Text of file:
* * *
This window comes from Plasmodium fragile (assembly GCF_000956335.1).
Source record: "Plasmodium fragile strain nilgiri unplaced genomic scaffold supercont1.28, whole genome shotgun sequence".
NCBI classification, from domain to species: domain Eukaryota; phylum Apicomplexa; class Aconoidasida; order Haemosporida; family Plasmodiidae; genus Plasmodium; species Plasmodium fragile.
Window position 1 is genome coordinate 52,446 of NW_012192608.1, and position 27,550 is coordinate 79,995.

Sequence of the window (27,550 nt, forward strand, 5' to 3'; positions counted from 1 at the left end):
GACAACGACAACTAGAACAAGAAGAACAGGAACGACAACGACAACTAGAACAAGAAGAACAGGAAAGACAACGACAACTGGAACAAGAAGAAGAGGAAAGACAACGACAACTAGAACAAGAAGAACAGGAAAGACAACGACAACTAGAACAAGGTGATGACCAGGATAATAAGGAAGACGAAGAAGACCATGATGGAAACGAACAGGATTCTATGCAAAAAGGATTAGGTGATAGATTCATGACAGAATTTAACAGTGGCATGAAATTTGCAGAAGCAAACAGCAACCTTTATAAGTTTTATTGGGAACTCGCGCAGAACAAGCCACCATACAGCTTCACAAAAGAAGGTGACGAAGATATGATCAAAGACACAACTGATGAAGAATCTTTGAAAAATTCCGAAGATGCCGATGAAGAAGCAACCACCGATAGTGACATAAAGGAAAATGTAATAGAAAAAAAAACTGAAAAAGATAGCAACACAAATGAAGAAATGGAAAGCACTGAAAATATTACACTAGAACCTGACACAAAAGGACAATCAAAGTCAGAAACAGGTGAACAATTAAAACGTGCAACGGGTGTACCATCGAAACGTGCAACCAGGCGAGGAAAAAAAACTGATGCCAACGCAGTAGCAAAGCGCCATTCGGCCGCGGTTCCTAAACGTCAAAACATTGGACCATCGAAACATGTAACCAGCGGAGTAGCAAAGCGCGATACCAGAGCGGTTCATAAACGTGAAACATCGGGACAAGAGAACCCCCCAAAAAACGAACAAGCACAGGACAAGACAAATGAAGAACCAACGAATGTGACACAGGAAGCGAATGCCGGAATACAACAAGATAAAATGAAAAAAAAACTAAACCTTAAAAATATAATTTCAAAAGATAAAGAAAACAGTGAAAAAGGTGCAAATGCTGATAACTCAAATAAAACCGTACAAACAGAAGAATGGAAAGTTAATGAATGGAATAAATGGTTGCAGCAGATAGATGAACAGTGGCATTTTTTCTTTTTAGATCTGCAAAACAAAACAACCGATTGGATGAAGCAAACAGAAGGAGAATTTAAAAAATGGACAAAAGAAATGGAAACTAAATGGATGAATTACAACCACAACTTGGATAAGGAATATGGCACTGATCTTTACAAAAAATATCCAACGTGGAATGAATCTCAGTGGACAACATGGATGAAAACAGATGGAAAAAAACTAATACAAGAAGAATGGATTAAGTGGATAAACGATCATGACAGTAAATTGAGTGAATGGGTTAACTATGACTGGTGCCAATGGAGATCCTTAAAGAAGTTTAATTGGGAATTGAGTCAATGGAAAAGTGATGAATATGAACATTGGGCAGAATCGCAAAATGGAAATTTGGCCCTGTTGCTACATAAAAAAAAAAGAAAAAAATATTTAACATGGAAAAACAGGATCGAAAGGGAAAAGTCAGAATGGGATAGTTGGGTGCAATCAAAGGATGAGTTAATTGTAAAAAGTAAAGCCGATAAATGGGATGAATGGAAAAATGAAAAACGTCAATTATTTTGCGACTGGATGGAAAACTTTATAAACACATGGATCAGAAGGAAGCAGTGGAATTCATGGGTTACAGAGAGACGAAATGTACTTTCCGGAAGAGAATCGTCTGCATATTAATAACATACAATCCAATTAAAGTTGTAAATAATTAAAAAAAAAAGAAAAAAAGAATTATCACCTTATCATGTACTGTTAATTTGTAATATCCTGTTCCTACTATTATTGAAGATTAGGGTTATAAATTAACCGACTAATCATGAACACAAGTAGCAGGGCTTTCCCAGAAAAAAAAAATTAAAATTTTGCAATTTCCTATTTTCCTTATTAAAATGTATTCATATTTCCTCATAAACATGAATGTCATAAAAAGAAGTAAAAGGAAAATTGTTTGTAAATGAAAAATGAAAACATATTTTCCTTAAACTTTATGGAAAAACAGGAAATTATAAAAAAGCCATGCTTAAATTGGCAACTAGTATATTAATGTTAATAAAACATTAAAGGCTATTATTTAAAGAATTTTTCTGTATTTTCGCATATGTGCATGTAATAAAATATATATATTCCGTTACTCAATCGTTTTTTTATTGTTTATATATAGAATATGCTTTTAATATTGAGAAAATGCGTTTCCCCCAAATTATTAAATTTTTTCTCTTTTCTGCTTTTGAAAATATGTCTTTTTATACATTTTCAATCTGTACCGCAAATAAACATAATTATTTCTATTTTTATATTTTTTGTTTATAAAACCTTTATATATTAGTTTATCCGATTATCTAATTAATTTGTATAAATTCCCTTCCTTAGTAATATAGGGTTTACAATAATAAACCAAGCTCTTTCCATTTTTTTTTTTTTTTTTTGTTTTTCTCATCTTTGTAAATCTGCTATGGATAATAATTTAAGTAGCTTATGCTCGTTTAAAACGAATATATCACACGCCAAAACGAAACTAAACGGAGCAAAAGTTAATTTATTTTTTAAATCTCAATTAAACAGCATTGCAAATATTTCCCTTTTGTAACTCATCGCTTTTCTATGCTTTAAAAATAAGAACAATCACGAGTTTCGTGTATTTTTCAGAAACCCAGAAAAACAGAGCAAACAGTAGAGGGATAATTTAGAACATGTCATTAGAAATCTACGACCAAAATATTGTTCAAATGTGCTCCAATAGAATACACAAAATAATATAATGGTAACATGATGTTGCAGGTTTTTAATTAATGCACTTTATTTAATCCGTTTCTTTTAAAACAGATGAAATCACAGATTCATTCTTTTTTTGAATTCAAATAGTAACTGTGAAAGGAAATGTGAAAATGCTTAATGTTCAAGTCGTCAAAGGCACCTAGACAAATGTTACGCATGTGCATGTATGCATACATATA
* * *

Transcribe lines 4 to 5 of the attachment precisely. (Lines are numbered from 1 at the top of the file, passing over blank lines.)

Window position 1 is genome coordinate 52,446 of NW_012192608.1, and position 27,550 is coordinate 79,995.

Sequence of the window (27,550 nt, forward strand, 5' to 3'; positions counted from 1 at the left end):